She took her change and made to leave, but detoured by my table and slipped me a little note. Off she went – somewhere – into the snowy day.

I held some sort of wondrous mystery in my hands. An older and quite handsome lady had surreptitiously slipped me a note. My heart skipped a beat as I unfolded it.

It began with an apology and an expression of sympathy. Then it detailed a menu – or prescription – containing instructions for treating my explosive case of teenage acne. The ingredients, I remember, included lots of squeezed lemons and a fair amount of salt. The other ingredients’ have flown from my mind even as the years have flown by. The note told me that I would be quite a handsome boy if I would use the treatment.

Of course, I wanted to cry. Jesus, it was tough being a teenager and twice as tough being a teenager with a ghastly case of acne. Messy, pussie pimples riddled my face – all over my chin and cheeks and forehead. I went through many, many bottles of Caladryl lotion, dabbing, with little wads of cotton, that flesh colored lotion all over the motley, red blotches on my face.

Naturally, I remember the details of that day only vaguely, but I remember very clearly that I rose from the table and passed through the kitchen. I handed the note to my mother and turned to the little, creaky staircase that led from the kitchen to the group of five bedrooms on the floor above. I stopped in the strange bathroom at the top of the stairs and peered into the mirror above the little sink. I knew that if I had to look at myself very often, for any sustained period of time, it would make me sick!

I went to my bedroom and flopped on my low, little bed. I was too sad and too depressed to cry. I had been taught not to use any serious obscenities, so I didn’t. I just lay there, as if a character in a Turgenev novel, lost in this place as if it were a giant haystack on the Russian steppes. I heard my mother calling to me. I didn’t answer.

Then I heard her climbing the stairs and then walking down the hallway. I remained motionless in both body and mind. The sickly, weak woman came into my room and sat, with great difficulty, on the very low side of my bed. There were big, watery tears in her eyes and she looked at me sadly. Having been a parent, and having gone through such moments myself, I understand now how much she wanted to perform a miracle and wipe away the ugliness that inhabited my otherwise fairly handsome face.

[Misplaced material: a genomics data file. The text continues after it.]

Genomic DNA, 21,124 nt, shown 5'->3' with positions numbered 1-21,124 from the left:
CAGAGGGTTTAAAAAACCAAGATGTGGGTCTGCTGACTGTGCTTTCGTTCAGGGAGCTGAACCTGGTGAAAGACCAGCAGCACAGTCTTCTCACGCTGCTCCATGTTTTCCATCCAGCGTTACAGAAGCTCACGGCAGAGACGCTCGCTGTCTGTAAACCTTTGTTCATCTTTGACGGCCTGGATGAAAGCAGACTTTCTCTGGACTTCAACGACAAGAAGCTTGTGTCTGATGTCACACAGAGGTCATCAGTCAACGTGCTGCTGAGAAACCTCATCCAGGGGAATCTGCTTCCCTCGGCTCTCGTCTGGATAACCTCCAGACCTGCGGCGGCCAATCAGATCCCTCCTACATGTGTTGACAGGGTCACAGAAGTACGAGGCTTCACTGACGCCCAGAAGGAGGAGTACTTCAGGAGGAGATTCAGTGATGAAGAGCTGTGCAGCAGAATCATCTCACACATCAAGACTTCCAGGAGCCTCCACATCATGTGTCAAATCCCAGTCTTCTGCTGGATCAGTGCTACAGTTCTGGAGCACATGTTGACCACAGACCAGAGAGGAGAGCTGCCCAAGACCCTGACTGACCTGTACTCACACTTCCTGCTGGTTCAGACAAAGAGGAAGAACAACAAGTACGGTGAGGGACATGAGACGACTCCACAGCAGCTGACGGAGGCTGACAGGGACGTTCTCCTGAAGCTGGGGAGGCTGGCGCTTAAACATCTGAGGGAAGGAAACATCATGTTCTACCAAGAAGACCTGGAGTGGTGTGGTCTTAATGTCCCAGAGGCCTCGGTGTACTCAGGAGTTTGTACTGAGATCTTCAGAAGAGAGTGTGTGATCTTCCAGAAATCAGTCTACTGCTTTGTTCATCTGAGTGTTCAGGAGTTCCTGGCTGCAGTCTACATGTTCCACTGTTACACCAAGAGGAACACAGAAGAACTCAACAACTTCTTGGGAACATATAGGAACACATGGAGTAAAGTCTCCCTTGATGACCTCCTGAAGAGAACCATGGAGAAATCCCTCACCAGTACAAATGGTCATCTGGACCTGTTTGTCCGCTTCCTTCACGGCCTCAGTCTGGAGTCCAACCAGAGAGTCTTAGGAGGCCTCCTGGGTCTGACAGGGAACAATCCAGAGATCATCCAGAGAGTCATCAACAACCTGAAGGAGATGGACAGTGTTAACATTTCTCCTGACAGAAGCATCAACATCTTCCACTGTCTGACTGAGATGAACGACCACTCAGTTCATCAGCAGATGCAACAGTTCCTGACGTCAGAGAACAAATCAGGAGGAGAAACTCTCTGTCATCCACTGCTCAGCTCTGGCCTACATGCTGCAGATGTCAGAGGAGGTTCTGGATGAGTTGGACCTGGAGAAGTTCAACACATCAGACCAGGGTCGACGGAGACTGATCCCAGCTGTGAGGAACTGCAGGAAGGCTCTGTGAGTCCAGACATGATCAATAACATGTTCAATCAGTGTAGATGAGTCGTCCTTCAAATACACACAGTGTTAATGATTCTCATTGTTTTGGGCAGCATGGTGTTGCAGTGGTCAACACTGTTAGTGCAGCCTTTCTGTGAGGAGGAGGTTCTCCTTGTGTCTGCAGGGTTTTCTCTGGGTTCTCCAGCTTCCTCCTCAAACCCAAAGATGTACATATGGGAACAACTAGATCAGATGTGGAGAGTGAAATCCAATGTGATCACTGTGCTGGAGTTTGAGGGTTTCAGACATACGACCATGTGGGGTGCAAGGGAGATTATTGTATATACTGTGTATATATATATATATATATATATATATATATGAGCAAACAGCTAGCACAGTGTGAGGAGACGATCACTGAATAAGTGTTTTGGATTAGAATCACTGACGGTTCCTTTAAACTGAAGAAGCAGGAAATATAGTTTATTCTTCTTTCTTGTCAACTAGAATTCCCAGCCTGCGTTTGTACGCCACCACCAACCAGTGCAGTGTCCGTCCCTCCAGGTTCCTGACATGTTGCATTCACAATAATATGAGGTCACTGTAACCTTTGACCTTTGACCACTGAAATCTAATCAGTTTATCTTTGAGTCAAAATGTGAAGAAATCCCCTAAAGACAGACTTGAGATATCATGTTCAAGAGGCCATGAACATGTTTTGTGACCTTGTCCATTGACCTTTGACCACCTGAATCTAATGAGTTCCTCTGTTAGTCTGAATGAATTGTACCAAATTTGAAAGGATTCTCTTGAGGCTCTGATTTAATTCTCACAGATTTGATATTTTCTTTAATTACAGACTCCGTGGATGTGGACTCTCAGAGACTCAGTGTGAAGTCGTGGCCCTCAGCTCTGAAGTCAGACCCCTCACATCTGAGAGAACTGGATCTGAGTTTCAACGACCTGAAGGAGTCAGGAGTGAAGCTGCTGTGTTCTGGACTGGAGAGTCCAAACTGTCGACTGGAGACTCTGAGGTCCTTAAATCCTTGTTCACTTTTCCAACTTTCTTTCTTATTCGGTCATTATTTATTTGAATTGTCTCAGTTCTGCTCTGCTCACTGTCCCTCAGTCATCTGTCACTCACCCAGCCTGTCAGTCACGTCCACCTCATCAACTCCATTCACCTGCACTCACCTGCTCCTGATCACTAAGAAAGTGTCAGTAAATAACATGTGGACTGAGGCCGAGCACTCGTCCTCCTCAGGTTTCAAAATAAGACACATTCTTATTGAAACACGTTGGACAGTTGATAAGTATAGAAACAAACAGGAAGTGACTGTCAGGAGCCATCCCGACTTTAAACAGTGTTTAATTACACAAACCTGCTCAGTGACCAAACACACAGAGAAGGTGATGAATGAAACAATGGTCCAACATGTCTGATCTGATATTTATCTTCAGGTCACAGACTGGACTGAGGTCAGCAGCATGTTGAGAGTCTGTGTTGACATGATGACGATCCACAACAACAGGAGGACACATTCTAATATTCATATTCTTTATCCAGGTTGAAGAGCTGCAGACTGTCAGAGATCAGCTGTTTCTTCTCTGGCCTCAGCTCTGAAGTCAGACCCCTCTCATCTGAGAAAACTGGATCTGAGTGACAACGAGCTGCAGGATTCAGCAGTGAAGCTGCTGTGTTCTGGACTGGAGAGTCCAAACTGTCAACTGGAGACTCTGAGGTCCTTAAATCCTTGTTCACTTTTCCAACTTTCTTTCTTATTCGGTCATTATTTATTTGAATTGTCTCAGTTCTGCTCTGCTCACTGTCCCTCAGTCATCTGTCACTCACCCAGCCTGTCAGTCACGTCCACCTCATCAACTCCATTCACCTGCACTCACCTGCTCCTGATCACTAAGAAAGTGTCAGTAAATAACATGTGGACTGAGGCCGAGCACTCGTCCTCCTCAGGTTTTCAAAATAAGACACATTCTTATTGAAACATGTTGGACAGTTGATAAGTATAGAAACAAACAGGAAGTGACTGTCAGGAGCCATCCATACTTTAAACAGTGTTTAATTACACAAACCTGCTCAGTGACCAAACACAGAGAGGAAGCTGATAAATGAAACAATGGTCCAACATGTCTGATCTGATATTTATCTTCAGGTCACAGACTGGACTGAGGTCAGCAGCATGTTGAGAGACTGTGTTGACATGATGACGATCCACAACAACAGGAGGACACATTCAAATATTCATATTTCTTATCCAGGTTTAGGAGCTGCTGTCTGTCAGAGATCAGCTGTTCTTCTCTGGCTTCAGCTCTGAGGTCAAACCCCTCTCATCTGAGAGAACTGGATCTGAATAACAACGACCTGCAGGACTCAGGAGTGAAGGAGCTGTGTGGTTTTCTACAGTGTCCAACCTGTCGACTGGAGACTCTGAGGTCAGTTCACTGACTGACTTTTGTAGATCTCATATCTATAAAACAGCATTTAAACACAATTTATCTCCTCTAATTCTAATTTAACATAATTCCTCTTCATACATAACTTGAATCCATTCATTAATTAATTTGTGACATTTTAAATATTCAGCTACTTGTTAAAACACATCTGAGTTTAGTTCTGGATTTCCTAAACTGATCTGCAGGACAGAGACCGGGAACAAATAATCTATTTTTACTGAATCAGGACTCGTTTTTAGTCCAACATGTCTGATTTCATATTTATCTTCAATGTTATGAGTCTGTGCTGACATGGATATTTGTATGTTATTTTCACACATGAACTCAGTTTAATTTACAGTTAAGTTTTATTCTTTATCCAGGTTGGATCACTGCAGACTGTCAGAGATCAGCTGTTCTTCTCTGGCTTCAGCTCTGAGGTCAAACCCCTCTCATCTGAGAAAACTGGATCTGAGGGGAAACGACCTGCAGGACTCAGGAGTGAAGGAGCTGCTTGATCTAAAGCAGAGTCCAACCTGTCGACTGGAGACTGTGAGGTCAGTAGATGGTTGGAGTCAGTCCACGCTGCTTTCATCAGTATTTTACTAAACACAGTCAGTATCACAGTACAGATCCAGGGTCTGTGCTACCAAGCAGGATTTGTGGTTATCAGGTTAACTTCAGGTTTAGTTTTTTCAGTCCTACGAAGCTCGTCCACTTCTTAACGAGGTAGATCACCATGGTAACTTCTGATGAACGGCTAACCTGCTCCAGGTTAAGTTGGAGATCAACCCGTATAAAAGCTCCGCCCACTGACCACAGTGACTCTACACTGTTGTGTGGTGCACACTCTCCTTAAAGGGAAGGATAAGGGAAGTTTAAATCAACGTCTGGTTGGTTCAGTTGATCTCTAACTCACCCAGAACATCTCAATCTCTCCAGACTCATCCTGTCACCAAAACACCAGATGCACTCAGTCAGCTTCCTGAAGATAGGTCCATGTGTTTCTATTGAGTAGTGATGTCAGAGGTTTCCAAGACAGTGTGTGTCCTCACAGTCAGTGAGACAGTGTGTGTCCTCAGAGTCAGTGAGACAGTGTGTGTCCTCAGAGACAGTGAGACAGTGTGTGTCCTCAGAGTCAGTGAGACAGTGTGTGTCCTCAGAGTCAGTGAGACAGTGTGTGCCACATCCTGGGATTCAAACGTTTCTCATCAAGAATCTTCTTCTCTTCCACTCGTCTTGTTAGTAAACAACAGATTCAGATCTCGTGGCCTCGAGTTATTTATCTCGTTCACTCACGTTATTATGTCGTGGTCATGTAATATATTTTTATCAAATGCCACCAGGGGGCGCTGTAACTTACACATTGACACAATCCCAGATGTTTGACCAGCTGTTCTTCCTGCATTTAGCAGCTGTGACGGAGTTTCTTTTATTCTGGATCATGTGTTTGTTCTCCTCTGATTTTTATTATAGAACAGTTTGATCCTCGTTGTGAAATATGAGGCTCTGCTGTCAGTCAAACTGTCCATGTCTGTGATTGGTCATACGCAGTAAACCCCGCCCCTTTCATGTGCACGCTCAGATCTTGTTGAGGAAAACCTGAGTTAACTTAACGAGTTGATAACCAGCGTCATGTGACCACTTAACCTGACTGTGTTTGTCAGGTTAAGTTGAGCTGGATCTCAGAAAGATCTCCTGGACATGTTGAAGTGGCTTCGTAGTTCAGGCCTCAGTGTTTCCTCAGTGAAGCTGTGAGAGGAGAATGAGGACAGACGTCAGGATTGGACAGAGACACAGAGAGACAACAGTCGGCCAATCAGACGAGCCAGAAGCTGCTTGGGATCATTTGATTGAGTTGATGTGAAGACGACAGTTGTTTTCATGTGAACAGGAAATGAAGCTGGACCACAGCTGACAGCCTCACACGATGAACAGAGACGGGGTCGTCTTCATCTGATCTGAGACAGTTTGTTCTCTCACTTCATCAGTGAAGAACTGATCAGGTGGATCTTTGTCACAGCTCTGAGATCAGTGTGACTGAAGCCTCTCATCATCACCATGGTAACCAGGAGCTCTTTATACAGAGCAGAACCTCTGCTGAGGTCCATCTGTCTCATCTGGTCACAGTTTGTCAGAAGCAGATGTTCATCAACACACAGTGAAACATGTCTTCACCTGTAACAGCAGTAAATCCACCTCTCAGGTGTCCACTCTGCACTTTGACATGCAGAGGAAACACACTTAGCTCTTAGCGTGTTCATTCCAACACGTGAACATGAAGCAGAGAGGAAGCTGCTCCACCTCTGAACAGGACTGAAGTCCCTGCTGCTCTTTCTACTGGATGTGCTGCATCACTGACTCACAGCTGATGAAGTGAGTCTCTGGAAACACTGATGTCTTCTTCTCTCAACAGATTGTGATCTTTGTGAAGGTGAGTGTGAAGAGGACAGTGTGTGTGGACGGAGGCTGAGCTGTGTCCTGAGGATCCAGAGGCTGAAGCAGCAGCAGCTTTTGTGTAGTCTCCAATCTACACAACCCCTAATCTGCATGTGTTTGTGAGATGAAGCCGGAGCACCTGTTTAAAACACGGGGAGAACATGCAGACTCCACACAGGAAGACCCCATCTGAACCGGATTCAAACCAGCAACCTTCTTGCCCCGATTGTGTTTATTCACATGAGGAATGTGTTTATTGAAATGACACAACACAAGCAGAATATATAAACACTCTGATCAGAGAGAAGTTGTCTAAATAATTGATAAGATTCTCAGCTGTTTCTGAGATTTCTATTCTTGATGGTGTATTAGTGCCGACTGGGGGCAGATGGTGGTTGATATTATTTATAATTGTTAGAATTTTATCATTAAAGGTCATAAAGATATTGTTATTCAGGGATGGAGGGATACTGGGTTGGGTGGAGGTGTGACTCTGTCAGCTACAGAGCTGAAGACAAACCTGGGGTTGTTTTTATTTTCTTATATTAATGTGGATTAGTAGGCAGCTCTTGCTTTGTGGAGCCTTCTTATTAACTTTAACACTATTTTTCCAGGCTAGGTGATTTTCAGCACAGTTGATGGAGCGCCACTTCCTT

Why then couldn’t she understand why it was so difficult for me to meet the school bus each morning and go to that place where all those other kids would look so strangely at me and turn away so quickly, before I could see the revulsion in their faces? I hated school so much. I hated looking at kids with soft, milky, clear complexions. I hated it that teachers couldn’t look directly at me because the army of white-headed, red pimples turned their eyes away.

Why couldn’t my mother understand why I spent so much time closed in my room, listening to the tinny, AM radio playing the day’s top popular music hits? I would fantasize that I could sing such songs about my own teenage romances. Of course, I had none.

On ‘picture days,’ when group or individual photographs were supposed to be shot at school, I would stay home by feigning some kind of stomach and intestinal illness.

“This silly woman,” my mother sulked, “is dangerous. She wants you to drink this mixture a few times a day. That’s crazy! She could give a note like this to someone to whom such a recipe would be very dangerous. No one should drink that much lemon juice in a day, with all that salt mixed into it.”

I didn’t realize it then, but one day I would. It is so difficult to be a parent. As awful as it was for me that day, and as sorry as I felt for myself, it was much more painful and difficult for her. She wept sadly and could say no more, but I understand her feelings now. She wanted so to take it all away from me and make me the pretty boy I should be, but she had not the power to do that.

She patted my leg and rose. She pulled the door closed behind her and left me alone there in the ghastly quiet of my room.